Blast from the past: ‘Super Smash Bros.’

By Rory McCarty


Contributing Reporter

The Super Smash Bros. game series is one that is almost as enjoyable for its nostalgia as it is for its gameplay.

The latest installment, “Super Smash Bros. Brawl” for the Nintendo Wii, takes those warm fuzzy feelings of classic video games and brings them to unprecedented heights. 

No other game will let you pit a team of Kirby and Sonic the Hedgehog against a team of Pikachu and Link and in a battle on a Mario Kart track.

For the uninitiated, the game series allows up to four players to control characters from classic video game franchises, primarily from Nintendo’s most popular games.

Although the Smash Bros. series has gained a vast following among hard-core gamers who compete in tournaments, it is still very much a game that anyone with an interest in video games can pick up and play.  

Gameplay is simple compared to the fully 3D, combo-heavy games that dominate the fighting-game market these days. Most attacks are done by pressing either A or B.  

There are no complex Street Fighter-esque input commands to memorize, no guard break or tension bars to monitor; one wails on the other characters until they fly off the screen.

But that’s not to say that the game isn’t substantial enough for players looking for a deeper experience.  

Anticipating your opponent’s moves is, as always, an essential part of Smash Bros. A split-second miscalculation can mean the difference between a win and a loss, especially in sudden death.

Aside from the meaty multiplayer offering, there are numerous single- player modes to keep players occupied for absurd amounts of time.  

In addition to the returning Classic, Event, Home Run, Break the Targets, and All-Star modes, there is also the new Subspace Emissary, the Smash Bros. version of a story mode.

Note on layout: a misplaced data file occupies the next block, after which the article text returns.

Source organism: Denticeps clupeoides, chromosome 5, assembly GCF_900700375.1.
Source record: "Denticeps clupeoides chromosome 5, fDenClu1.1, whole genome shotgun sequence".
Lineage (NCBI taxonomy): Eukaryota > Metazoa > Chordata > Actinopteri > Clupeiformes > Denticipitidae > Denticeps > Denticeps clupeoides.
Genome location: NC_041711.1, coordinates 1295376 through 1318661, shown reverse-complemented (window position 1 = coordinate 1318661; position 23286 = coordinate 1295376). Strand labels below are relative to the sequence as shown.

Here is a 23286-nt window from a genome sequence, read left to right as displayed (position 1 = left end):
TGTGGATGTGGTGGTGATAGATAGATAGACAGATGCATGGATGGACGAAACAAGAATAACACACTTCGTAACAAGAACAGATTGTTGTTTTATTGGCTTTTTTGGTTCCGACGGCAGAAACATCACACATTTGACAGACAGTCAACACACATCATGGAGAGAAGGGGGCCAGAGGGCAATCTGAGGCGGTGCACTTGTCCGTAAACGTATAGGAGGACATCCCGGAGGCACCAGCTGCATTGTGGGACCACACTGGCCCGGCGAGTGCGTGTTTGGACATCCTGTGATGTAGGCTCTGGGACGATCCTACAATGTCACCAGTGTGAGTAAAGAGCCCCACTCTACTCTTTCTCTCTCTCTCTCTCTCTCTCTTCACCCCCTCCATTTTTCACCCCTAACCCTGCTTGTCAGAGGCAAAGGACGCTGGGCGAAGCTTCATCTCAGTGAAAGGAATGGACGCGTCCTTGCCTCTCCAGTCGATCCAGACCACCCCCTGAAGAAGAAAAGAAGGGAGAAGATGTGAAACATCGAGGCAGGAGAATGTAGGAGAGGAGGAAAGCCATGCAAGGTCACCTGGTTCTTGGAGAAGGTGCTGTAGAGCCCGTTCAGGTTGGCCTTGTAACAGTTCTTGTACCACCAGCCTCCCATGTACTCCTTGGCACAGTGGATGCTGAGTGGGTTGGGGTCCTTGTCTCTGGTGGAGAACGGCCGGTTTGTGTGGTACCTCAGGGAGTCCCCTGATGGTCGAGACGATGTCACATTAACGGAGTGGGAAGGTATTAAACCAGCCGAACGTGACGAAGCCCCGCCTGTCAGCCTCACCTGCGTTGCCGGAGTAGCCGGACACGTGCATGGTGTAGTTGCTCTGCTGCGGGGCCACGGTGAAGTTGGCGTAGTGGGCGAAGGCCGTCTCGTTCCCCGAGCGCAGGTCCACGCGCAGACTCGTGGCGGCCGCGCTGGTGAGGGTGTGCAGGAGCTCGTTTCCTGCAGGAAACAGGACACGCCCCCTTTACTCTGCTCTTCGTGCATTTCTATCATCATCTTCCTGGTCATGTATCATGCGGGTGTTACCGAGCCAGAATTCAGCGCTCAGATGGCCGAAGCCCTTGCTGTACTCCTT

In Subspace Emissary, you play through a series of side scrolling levels and fight familiar bosses. At the same time, a story unfolds through cut-scenes that involve the ensemble cast fighting inter-dimensional baddies. 

The game definitely isn’t light on playable characters either. A total of 35 different characters culled from over 20 years of video game history are controllable, including, for the first time, non-Nintendo characters Solid Snake and the fantastically popular Sonic the Hedgehog.  

Players can do battle on 41 different stages that range from the familiar, such as Luigi’s Mansion, to the bizarre, like an arena inside the Nintendo DS’s Pictochat application.

And if you somehow grow tired of those 41 stages, the game includes a level editor to let players create their own stages from scratch.  

If that weren’t enough already, Nintendo has finally bitten the bullet and embraced online play.  

Although online brawls are marred by the lack of voice chat with your opponents, and lag becomes a serious issue when playing against distant opponents, the simple fact that one can play Smash Bros. with a friend across the country is remarkable.

“Super Smash Bros. Brawl” is bursting at the seams with content, and it’s now more accessible than ever. 

If you’re a fan of Smash Bros. then you probably already own this game.  

But even if you’re not big on fighting games, Brawl is frantic fun for the casual gamer as well.